Families seek to 'cast a light' with memorial project
August 3, 2013
NANUET — Just days after holding funerals for friends Mark Lennon and Lindsey Stewart, their families are coming together in a unique effort to ensure more lives aren’t lost in the dark waters of the Hudson River.
They are launching a memorial fund this week to raise money for a new, hopefully fully functioning lighthouse that would be built at the same marina where Lennon, Stewart, her groom-to-be and three acquaintances embarked on a late-night powerboat ride July 26 that ended with a crash into a construction barge for the Tappan Zee Bridge replacement project.
“Nobody saw that barge,” Stewart’s mother Carol Stewart-Kosik told The Journal News Tuesday. “If this could cast a light or shadow on the river, maybe it will not just memorialize them but save other lives, so that they didn’t die in vain in the dark.”
She was joined by Lennon’s brother, Raymond Lennon, during the interview at her house in Nanuet. They were brainstorming ideas for a Web page that will promote the fundraising effort, called the Lindsey Stewart and Mark Lennon Memorial Fund.
They were also preparing for a painful weekend ahead: This Saturday is the day Stewart was planning to marry her childhood sweetheart, Brian Bond, 35, of Pearl River, another passenger on the boat. Mark Lennon, 30, was going to be Bond’s best man.
“The day is going to be hell for us,” Stewart-Kosik said, sitting on her couch with Raymond Lennon, scrolling through the Web template on a laptop that will include photos and narratives about Steward and Mark Lennon. “We’re just going to surround ourselves with family.”
As they detailed their efforts to preserve a legacy for their loved ones, they spoke more about the horrifying crash and its aftermath.
Both families have hired lawyers and are considering litigation to determine what went wrong and possibly hold people responsible for the deaths.
Police have charged the boat’s driver, Jojo John, 35, of Nyack, with vehicular manslaughter and accused him of drunken boating.
The Stewart and Lennon families released a statement last week saying that, because of poor lighting, no one on the boat could see the barge as they approached it. They also said there has been a rush to blame the skipper, even though official blood tests have yet to be completed.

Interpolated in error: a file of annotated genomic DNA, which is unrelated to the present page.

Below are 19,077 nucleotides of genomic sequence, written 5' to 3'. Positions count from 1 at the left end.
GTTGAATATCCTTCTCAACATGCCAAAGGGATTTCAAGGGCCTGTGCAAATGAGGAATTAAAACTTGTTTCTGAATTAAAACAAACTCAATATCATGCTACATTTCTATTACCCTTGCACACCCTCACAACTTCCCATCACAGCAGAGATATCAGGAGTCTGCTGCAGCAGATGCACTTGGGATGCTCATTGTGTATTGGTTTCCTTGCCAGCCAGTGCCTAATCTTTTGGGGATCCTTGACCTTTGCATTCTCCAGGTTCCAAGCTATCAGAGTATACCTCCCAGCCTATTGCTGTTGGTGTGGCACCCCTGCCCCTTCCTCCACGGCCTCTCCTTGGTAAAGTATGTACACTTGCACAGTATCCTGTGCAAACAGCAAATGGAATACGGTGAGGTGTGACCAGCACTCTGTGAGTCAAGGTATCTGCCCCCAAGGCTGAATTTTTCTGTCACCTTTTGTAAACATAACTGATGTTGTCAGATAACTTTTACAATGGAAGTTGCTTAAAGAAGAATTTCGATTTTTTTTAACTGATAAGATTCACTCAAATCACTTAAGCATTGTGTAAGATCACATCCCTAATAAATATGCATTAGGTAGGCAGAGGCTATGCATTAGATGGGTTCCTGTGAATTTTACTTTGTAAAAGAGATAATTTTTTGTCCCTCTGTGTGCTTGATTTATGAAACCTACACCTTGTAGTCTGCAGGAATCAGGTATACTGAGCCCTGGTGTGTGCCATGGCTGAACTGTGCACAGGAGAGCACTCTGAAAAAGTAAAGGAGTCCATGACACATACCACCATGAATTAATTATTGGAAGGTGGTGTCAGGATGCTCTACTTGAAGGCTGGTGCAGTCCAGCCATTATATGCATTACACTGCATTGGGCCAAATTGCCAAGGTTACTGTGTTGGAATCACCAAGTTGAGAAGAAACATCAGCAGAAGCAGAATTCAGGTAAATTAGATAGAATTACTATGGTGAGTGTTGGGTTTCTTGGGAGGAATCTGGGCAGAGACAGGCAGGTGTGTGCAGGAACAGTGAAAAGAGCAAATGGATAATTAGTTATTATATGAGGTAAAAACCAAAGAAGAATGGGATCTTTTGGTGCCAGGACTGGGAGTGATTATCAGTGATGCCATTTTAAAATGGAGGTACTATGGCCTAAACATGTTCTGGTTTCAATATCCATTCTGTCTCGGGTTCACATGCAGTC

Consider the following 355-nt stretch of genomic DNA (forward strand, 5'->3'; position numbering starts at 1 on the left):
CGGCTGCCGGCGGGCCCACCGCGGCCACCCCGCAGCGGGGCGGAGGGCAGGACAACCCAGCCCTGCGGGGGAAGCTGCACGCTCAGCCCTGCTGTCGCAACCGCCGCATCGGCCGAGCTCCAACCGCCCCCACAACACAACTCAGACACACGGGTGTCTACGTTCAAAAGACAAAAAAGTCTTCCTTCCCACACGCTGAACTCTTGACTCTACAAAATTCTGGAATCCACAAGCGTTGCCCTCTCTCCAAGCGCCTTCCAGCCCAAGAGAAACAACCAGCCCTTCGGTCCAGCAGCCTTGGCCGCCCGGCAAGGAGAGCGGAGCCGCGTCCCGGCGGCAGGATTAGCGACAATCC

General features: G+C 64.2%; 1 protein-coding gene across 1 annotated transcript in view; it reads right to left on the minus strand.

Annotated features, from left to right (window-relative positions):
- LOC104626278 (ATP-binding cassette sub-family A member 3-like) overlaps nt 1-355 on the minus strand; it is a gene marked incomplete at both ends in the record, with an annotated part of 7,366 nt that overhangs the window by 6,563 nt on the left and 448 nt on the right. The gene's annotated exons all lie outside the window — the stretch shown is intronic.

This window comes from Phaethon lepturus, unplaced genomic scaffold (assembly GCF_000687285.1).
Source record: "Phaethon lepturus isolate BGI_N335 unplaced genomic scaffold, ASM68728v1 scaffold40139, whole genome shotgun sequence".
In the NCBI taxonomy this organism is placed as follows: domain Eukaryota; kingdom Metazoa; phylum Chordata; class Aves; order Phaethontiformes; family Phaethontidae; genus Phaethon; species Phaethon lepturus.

They expanded on their remarks during Tuesday’s interview.
“There were five other people on that boat that didn’t see the barge,” Raymond Lennon said. “That’s enough indication of how this accident came about.”
“They’re adults,” added Stewart-Kosik. “They don’t just jump on a boat with someone who is intoxicated, knowingly.”
Still, as they await the blood results, they’re reserving judgment on John, a former co-worker of Mark Lennon.
“I can’t form an opinion because I don’t know the facts,” Stewart-Kosik said.
Raymond Lennon said the lighthouse idea came the same weekend the bodies were recovered. He was attending a service at St. John the Baptist Church in Piermont, where the Rev. George Torok sermonized about a lighthouse that would shine as a beacon of light to the victims.
Stewart-Kosik then spoke with Audrey Schneider, the owner of the Tappan Zee Marina and the landlady of Stewart and Bond, who rented an apartment at the marina. Schneider offered to donate space there for the structure.
“Our intention is to memorialize two young people who were killed on the river,” Stewart-Kosik added.
Her husband, Walter Kosik, said, “The lighthouse is part of our healing process.”
They recognize, however, that the costly project would require a long approval process. It’s uncertain whether this could become a fully operational lighthouse or more of a memorial.
“We’re not putting shovels to the ground now,” Raymond Lennon said.
On Tuesday, Stewart-Kosik visited her daughter’s workplace at Presidential Life Insurance in Nyack, where co-workers had covered her desk with flowers and notes as a shrine.
Then she returned home, where she contemplated what to write about her daughter for the fundraising website.
“Every day she lived life to the fullest,” Stewart-Kosik said of her daughter. “She not only loved life, she loved her life.”